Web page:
As you grow in your blogging career, you will learn that your blog has almost nothing to do with you, and everything to do with the reader. Your thinking must transition from “here’s what I did over the weekend’ to “what can my readers take away from this post?” You’ve got to offer something, and more often than not, product reviews are not the most appealing of posts.
Getting familiar with the logistics and process of implementing a product into your posts can be very beneficial before you head to the big time asking for compensation. It’s not easy feat, so trust us: practice makes perfect. Think about how you would use this product in your life, how does it relate to certain aspects that pertain to your brand. For instance, if you want to review a brand of ground coffee, “5 Benefits of Drinking Coffee” is much more captivating than “Starbucks Espresso Blend Product Review”.
Form a relationship with a brand.
Start early. Lasting relationships with brands are far more beneficial than a one-off product review. You could start by sharing your love for a product on Instagram. Tag the company, let them know you use their product and that your readers enjoy it, too. If a brand you’ve never tried reaches out to you and wants to send you their product, accept it. If you don’t like it, don’t share it. If you love it, by all means, find a way to incorporate it into your social feeds. In the future, you may end up charging for this type of promotion, but in your early stages, this is how you begin to form a relationship with a company.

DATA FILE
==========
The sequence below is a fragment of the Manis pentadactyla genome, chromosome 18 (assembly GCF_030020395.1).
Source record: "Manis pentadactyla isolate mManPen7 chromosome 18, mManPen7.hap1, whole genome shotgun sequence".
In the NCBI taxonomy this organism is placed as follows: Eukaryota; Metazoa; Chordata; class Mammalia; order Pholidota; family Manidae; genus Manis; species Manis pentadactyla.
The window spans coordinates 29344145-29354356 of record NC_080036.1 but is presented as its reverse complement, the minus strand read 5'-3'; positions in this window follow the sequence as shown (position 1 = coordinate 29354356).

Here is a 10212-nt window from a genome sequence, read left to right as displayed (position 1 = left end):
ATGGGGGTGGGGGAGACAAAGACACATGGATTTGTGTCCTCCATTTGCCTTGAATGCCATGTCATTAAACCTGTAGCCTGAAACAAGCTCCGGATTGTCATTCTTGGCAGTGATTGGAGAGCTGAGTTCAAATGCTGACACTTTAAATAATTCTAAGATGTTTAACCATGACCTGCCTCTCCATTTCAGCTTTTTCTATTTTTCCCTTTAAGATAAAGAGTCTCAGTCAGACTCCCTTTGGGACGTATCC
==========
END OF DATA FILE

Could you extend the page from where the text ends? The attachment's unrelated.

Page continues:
Once you begin to grow, and after you have expressed your interest in a particular product and brand, the brand will be more likely to want to work with you.
Now, once you get past the phase of promoting anything on your own dollar, here’s how you can start to transition past it. Here is a reference for what a brand sponsorship timeline looks like in cooperation with your blog growth.
- Promote product on your own dollar
Sharing photos of products on your social feeds or incorporating them into your blog posts, tagging the company and/or linking to their website. Getting their attention and establishing trust from your readers.
- Extend yourself
Reach out to brands via social media or e-mail. Provide them with a good understanding of your audience, and offer to incorporate their product into a blog or social promotion. The only cost to them is shipment and product. Show them that your readers are engaged and are interested in their product.
- Enjoy the fruits of your labor
By this step (the amount of time time between step one and three varies for everyone), your blog is at the point of growth and engagement where companies see value in compensating you for your promotions. You have formed trust on both ends, and are ready to profit from your business.
You are at a very important time in your blogging career: the beginning. You have your whole journey ahead of you; decide now what you want to make of it. Think about what brands you already use. Share that with your audience. Let them know how you incorporate different products into your lifestyle, and why you love and trust that brand. Keep these brands on your radar, and form a plan of action for when you’ve reached step three.
If you read this article, we are assuming that you’ve got monetization on your mind. Blogging is fun, it rarely feels like work to those who are dedicated to it, but we are assuming that you aren’t just doing it ‘for run’. You’re hoping to build a career. So, think about who you want to partner with in the future, and start fostering those relationships from the beginning.
What do you think?
- What is your opinion? Do you think it’s okay for bloggers to work for free?
- What are some examples of relationships you’ve formed with brands/how have they evolved?